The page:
In the workplace, we are also a type. Professional encounters are often predicated on thin slice judgements that stick. Are you “the pleaser”? Or perhaps “gotta have the last word guy”? We are the architects of our own professional type: in direct encounters, on LinkedIn, and even in how we walk.

Knowing your type can lead to benefits in figuring out how to develop yourself in your industry, and choosing a work environment that’s right for you. It also gives others an accessible way to interact with you until they get to know your full personality.

Instant accessibility is the front door to deeper emotional engagement.

2. Be consistent – but don’t be afraid to grow

Friends characters are consistent enough so we know what to expect from them, but they change over time. Change too much and you are too risky an emotional investment; never change and you are boring and closed minded.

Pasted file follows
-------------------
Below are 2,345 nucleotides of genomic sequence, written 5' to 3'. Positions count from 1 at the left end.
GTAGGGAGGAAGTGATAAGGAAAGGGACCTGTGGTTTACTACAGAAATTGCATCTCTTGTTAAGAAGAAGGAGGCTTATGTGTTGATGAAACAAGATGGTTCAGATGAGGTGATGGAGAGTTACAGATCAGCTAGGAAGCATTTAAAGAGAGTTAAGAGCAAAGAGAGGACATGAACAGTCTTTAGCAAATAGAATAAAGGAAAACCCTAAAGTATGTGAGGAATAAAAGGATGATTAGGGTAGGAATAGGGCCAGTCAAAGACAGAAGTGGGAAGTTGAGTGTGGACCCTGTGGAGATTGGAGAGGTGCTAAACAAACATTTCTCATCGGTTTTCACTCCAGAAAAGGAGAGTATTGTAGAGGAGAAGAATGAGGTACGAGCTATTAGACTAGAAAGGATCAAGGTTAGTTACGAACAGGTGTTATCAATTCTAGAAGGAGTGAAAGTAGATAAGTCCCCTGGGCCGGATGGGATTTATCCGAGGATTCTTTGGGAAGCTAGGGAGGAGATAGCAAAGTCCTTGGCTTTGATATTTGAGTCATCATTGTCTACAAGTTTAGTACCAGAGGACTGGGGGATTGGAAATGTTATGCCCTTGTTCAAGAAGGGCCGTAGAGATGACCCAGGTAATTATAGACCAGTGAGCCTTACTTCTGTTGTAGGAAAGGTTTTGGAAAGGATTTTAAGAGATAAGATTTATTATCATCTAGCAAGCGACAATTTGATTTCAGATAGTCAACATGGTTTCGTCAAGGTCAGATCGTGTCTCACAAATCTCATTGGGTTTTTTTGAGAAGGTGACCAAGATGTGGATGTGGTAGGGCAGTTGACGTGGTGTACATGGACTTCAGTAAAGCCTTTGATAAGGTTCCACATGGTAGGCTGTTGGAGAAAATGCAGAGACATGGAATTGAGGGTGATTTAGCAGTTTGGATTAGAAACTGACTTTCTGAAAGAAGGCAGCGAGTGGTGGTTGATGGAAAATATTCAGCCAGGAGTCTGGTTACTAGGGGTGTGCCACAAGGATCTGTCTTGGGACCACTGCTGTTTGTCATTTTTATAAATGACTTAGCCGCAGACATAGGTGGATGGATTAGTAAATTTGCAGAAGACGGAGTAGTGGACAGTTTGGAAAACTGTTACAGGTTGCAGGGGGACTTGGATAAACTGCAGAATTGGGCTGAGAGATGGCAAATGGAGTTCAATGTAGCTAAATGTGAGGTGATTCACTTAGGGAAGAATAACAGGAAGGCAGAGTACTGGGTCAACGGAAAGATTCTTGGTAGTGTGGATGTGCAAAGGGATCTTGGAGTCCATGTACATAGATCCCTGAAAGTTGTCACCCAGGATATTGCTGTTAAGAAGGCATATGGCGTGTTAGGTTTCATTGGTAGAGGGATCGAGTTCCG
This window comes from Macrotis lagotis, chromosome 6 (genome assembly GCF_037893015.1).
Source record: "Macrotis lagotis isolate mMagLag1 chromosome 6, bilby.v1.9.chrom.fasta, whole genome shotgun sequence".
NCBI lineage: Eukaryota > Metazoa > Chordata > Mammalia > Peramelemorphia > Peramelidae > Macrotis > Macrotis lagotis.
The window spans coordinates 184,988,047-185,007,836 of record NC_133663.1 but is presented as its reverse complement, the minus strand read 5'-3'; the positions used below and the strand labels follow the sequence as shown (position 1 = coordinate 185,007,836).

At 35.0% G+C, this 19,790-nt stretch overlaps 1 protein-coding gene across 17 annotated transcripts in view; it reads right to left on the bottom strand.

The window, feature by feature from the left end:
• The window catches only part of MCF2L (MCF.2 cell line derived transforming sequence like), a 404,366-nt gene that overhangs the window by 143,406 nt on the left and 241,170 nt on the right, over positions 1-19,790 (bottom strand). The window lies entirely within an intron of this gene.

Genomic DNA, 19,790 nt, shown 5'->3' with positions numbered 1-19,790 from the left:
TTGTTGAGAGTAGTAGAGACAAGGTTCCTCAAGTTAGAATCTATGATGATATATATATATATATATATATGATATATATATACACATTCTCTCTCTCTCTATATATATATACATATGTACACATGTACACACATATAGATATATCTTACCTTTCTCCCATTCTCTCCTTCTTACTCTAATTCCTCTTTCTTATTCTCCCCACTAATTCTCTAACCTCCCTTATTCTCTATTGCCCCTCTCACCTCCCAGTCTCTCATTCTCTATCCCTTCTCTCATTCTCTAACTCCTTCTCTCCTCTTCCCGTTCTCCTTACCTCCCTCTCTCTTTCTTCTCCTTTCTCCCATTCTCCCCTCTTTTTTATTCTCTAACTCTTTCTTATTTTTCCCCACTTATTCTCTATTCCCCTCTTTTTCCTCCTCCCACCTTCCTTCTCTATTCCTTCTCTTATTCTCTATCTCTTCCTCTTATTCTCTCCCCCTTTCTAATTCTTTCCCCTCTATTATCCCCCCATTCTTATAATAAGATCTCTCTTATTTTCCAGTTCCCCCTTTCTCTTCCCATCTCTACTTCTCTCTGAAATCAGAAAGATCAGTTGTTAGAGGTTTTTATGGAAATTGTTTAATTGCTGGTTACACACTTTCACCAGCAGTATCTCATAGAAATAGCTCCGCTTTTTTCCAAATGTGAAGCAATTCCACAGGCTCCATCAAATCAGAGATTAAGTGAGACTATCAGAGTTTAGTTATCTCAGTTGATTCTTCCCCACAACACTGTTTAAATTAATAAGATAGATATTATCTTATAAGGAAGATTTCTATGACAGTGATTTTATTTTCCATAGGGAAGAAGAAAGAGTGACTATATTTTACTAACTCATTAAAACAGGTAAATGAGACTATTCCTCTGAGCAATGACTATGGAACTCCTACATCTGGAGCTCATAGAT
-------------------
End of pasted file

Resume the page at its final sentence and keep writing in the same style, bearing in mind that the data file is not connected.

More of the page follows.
The series charts Rachel’s and Joey’s journeys from bit players on the edges of their dream jobs to career success through a combination of persistence and better choices. Ross and Chandler become less emotionally anxious. Phoebe and Monica move away from the pain of their past into more secure relationships.

Only Gunther remains at the cafe, forlorn and still mooning over Rachel.

Change is natural, yet managers struggle to admit they can learn. The worst example of this can be seen in politicians: blame-shifting, maintaining one’s position when evidence is to the contrary, denying errors made, and always claiming the high ground.